We invite you to follow along with Marilyn and Robynn, both grace-desperate Christ followers– one a newly welcomed Orthodox the other a patchwork Protestant– on their Lenten journey. This is the first in this honestly human series.
Lowell and I, together with some friends, attended the evening Lenten Service at St Paul’s Episcopal church on Ash Wednesday. The nave is under construction and we met in the basement of the annex. Father Patrick took that inconvenient and unfortunate circumstance and skillfully wove it into the homily. He recalled another renovation experience he had when he was in grade six. At that time the Kansas City airport was under a significant renovation process. To his boyhood mind it seemed to be in disrepair for years. What stands out in his memory is the sign that was posted all over the airport for the duration of the project, “Pardon our Dust.” He went on to use the same disclaimer in connection with the church’s current construction project, pardon our dust.
During the homily Father Patrick said something I’m not likely to forget, “Ash Wednesday is the most honest day of the Christian calendar.” And it’s true, isn’t it? Ash Wednesday is a day we intentionally declare our brokenness, our need of rescue, our deep understanding that there is nothing we can do in our own strength or ingenuity to bring about the transformation we all need. We are marked with the sign of the cross, “Remember that you are dust and it is to dust you shall return.” We are reminded of our fragility and our brevity. Wearing the ashes on our forehead we announce to ourselves and to the world that we stand in need of grace and perpetual mercy.
Pardon our dust.
When we lived in North India we rented an ancient old stone house on the banks of the Ganges river. When we first moved in there were walls down and thick weeds growing up over some of the debris. The room that would later be transformed into a guest room had a hole in the roof and bird nests in the rafters. Mold grew up the walls of the courtyard. There were rocks piled up in front of the house. Termites had eaten door frames and window ledges. Another building that would later be changed into a retreat center was completely over run with branches and buried in its own brokenness. Slowly we began to clear things out. Working together with friends we hired a contractor who rebuilt the guest room, added a bathroom and toilet and a sitting room. Over time we reclaimed corners in the courtyard and we planted flowers. We cut back the mango tree to allow in some sunshine. A kitchen was built, windows were screened, doors were repaired. Rocks were eventually cleared out, grass was grown, more flowers planted. Friends moved in after we left and more space was sanctified. It became this beautiful sacred place.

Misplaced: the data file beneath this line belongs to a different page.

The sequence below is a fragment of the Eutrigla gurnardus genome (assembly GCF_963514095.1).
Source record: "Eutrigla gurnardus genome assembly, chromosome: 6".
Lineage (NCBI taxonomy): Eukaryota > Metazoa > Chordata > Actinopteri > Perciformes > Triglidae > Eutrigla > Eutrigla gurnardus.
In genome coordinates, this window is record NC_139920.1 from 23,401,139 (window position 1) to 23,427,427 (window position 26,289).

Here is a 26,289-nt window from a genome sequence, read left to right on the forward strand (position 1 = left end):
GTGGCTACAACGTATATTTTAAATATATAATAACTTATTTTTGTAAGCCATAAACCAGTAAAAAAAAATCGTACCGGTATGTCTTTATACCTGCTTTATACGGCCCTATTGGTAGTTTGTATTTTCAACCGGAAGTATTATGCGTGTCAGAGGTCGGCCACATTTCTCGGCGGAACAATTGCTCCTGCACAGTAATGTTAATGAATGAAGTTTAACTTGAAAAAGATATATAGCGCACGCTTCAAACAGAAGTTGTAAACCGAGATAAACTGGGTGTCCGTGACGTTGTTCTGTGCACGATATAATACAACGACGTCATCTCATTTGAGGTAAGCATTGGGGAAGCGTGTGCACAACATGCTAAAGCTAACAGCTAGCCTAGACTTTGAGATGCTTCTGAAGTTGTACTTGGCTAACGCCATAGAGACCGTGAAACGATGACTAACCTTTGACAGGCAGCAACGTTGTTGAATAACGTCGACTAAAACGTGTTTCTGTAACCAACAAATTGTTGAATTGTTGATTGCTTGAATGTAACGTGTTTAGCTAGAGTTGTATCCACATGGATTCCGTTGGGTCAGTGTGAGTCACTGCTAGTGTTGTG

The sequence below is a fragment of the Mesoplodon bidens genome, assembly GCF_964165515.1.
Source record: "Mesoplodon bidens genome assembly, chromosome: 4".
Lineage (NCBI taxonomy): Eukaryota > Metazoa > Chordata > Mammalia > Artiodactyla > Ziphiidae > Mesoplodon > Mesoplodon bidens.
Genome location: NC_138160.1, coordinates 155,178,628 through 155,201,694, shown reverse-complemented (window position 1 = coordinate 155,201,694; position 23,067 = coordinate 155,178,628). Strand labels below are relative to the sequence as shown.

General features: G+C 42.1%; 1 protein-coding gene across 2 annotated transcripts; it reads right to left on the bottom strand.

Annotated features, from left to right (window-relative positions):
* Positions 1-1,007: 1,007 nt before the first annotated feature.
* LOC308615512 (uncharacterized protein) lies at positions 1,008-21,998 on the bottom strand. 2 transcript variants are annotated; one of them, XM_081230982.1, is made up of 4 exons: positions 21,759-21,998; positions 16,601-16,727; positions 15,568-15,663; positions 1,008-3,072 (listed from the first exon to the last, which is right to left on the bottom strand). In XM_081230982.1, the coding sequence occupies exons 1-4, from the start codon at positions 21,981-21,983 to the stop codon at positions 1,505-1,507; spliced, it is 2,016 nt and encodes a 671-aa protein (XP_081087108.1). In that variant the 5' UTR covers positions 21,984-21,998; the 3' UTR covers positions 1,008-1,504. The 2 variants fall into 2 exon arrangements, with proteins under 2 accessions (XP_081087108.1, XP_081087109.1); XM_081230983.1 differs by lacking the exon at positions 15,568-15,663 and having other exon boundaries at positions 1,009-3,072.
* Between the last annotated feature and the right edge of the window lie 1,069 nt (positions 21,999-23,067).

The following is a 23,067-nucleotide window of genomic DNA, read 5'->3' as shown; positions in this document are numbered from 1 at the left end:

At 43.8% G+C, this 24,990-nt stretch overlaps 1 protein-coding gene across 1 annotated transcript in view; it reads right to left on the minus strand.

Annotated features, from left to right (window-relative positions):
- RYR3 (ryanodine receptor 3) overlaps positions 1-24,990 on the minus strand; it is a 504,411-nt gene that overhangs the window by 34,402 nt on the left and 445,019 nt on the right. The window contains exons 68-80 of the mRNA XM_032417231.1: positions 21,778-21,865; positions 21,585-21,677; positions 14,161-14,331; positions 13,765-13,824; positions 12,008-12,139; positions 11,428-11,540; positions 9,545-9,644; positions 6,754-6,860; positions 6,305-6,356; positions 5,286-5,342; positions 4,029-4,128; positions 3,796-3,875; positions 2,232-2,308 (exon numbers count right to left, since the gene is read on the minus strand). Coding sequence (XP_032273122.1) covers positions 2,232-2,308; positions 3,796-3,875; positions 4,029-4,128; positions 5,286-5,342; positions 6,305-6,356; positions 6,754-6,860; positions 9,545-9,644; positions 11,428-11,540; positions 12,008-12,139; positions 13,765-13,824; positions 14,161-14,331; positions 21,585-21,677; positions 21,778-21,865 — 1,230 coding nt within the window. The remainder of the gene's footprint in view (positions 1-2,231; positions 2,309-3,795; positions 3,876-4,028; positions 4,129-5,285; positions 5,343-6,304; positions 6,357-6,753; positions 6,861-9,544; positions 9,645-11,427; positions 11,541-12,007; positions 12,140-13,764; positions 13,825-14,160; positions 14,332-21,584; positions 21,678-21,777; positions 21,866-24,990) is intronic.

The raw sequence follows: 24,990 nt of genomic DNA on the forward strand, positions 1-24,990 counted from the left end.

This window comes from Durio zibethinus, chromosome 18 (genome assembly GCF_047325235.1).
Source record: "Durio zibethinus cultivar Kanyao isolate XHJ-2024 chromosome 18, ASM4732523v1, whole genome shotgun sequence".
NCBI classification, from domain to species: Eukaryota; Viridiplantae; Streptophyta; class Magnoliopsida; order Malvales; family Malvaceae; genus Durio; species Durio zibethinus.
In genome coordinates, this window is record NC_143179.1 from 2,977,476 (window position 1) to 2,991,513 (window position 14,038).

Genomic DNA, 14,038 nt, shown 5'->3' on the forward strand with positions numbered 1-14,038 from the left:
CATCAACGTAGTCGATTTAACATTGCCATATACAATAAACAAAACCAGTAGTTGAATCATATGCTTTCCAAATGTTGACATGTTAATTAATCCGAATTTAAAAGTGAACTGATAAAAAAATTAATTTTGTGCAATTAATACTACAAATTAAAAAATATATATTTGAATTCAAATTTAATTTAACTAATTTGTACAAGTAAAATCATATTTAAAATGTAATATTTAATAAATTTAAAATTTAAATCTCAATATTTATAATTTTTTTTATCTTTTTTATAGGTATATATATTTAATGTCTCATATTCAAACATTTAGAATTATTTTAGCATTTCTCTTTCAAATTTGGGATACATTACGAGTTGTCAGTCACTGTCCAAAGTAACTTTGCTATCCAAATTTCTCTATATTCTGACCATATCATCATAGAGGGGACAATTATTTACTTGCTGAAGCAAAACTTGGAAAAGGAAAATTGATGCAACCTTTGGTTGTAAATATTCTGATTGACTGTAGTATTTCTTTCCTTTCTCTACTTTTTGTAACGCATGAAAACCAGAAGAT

The thing that used to irk me the most, was when visitors would come, and like us, they would see the potential in the property. They had, of course, no idea how much work had already been done. All they could see was what could be done. They saw implicit promise and they’d remark on it.
Wow… this property is amazing!
Think about what you could do with the place!
The possibilities are limitless.
Have you ever thought about planting a garden?
How did you find this place? It has so much potential.
Perhaps we should have posted signs, Pardon our dust. Acknowledging the potential seemed to deny the ongoing agonies of transformation we had already embarked on. It didn’t honour the work, the tears, the frustrations, the sweat, the struggle, the effort we had already expended. What we needed was for our guests to Pardon our Dust. We longed for them to admit the work of transformation, to see our desperate need for grace in the ongoing work of redemption. To sit with us in the place of brokenness. To have eyes to see the beauty in all of it–the broken bits, the cleaned up corners, the salvageable spaces. To clearly imagine what yet might happen, what glory might yet be shed across the yard, what visions of continued growth might be just around the corner.
Pardon our Dust also serves to remind us that these are temporary times. There is an end in sight. It’s true we’re limping along now, accommodations are being made, we’re making the appropriate changes. Like any renovation or construction project there is a beginning, a middle and an end. We will get through this. We will be made over. Transformation will happen.